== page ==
The black bear and the European brown bear bred in the London Zoological Gardens in 1859, but the three cubs did not reach maturity. In "The Variation Of Animals And Plants Under Domestication" Charles Darwin noted: "In the nine-year Report it is stated that the bears had been seen in the Zoological Gardens to couple freely, but previously to 1848 had most rarely conceived. In the Reports published since this date three species have produced young (hybrids in one case) [...]" Hybrids between the brown bear and the grizzly-bear (considered by some to be a form of brown bear rather than a species) have been produced in Cologne, whilst at Halle since 1874 a series of successful matings of polar bears and brown bears have been made. Examples of these hybrid bears have been exhibited by the London Zoological Society. The hybrids between the brown and polar bears bred at Halle proved to be fertile, both with one of the parent species and with one another (details below). Polar bear/Brown bear hybrids are white at birth but later turn blue-brown or yellow-white.
Crandall may have been unaware of the earlier Halle hybrids when he reported the first polar bear/brown bear cross as occurring at a small zoo in Stuttgart, Germany, where a female European brown bear (A. a. arctos) paired to a male polar bear gave birth to twin cubs in 1876. At least three further births were recorded, and the young were reported to have been fertile among themselves and when mated back to the parents or to animals of the same species as the parents. Full accounts of these experiments were given by Rong (1903) and Scherren (1907). Crandall noted that later interest was focused on the National Zoological Park where a female Alaskan brown bear (Ursus arctos gyas - William M Mann (1937)), mated with a polar bear and gave birth to three cubs in 1936. A second litter was born in 1939 to the same parents, although the female was then listed as middendorffi (Mann 1940). These cubs showed exceptional vigor and size, one male having reached a wieght of 1,160 pounds (Davis 1950). Two of the hybrid females were bred to a brother and produced several litters of cubs, of which some survived to maturity. A detailed account of these matings was given by Davis (loc. cit.) "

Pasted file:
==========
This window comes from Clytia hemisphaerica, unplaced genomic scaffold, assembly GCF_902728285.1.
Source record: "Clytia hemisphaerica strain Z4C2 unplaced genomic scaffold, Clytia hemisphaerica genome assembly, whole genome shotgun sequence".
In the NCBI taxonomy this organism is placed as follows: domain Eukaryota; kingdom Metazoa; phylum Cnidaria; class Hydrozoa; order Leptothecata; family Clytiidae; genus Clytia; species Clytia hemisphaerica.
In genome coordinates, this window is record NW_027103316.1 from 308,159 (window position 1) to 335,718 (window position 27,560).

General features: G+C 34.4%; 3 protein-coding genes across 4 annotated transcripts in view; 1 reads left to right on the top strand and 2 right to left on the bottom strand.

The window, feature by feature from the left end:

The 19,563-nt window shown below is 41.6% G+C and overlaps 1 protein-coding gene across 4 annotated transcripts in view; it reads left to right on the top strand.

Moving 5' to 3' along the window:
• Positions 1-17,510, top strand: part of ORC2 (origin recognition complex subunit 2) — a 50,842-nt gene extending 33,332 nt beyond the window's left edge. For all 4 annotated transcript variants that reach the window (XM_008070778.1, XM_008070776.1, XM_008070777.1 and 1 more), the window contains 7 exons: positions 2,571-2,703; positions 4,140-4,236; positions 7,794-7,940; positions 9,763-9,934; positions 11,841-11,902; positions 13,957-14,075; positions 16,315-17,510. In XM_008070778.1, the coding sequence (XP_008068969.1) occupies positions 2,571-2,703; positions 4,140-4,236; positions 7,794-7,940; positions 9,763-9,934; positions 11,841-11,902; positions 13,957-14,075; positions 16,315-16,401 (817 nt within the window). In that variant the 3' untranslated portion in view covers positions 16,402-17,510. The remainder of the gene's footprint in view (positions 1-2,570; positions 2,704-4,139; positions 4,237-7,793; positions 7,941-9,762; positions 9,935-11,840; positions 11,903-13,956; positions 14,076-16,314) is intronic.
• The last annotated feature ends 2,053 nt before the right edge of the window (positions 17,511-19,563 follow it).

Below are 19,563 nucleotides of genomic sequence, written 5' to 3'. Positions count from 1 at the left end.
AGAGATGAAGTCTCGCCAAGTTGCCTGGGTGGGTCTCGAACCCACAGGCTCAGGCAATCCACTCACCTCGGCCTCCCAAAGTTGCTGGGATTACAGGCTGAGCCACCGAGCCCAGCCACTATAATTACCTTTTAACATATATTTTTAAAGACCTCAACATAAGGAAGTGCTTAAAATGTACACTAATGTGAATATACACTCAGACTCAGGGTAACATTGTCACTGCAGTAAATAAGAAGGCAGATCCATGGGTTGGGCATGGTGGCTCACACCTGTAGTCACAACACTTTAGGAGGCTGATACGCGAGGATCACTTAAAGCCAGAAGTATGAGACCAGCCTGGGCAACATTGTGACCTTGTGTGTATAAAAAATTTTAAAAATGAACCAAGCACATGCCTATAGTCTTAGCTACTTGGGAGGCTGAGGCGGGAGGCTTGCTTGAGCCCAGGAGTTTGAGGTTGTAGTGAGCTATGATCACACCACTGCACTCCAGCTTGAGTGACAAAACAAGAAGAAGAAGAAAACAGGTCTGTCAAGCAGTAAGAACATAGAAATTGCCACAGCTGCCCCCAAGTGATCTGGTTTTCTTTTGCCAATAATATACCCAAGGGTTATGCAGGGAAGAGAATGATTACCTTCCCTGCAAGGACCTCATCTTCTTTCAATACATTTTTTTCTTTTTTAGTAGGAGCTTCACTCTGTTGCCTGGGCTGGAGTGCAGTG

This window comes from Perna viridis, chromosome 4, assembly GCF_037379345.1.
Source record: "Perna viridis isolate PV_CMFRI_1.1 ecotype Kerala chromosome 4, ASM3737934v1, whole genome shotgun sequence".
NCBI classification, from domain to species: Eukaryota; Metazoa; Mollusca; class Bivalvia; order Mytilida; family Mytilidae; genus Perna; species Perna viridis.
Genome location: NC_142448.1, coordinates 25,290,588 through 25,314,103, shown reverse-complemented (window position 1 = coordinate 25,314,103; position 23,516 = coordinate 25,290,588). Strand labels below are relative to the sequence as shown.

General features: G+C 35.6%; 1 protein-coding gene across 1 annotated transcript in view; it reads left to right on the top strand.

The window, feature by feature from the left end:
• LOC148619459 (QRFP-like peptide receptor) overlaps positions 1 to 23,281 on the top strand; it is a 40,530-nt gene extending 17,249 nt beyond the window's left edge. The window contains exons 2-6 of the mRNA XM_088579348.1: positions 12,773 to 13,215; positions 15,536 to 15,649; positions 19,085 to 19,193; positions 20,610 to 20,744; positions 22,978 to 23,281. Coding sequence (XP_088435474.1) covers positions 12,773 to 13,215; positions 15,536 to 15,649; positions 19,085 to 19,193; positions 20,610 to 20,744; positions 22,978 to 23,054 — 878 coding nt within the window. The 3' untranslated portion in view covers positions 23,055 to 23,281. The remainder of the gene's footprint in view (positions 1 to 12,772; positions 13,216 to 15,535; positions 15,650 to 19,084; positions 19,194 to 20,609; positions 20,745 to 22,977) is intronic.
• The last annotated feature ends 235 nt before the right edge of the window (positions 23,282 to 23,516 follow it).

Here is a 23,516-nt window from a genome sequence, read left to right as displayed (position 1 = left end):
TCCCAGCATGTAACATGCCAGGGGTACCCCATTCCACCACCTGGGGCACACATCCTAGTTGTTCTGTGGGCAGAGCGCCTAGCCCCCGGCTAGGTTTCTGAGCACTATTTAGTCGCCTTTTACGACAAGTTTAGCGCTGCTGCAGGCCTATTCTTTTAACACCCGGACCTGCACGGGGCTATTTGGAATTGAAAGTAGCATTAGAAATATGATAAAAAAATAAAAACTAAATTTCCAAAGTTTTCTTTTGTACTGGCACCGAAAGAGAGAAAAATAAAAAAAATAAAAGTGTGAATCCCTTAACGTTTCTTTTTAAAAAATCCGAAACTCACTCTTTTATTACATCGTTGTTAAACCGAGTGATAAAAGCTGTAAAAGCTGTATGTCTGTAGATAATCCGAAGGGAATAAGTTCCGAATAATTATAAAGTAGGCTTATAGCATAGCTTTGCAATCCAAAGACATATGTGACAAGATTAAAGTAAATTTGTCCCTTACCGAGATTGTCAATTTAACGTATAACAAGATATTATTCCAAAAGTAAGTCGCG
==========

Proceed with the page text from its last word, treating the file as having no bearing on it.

A male polar bear accidentally got into an enclosure with a female Kodiak (Alaskan Brown) bear at the US National Zoo in 1936 resulting in three hybrid offspring. One hybrid was named Willy and grew into an immense specimen. The hybrid offspring were fertile and able to breed successfully with each other (a male hybrid successfully bred with his 2 sisters), indicating that the two species of bear are closely related. In the National Geographic (Vol 137:4, April 1970) article "White Tiger in My House", Elizabeth C Reed mentions being foster mother to 4 hybrid bear cubs from the National Zoological Park in Washington where her husband was director. The second generation hybrids were brown with some white markings. DNA studies have apparently suggested that some brown bears are more closely related to polar bears than they are to other brown bears, raising an interesting question as to whether they are truly separate species. All the Ursinae species (all bears except the giant panda and the spectacled bear) appear able to crossbreed and will do so if placed together; all have 72 chromosomes except for Spectacled bears (53 chromosomes) and Pandas (42 chromosomes).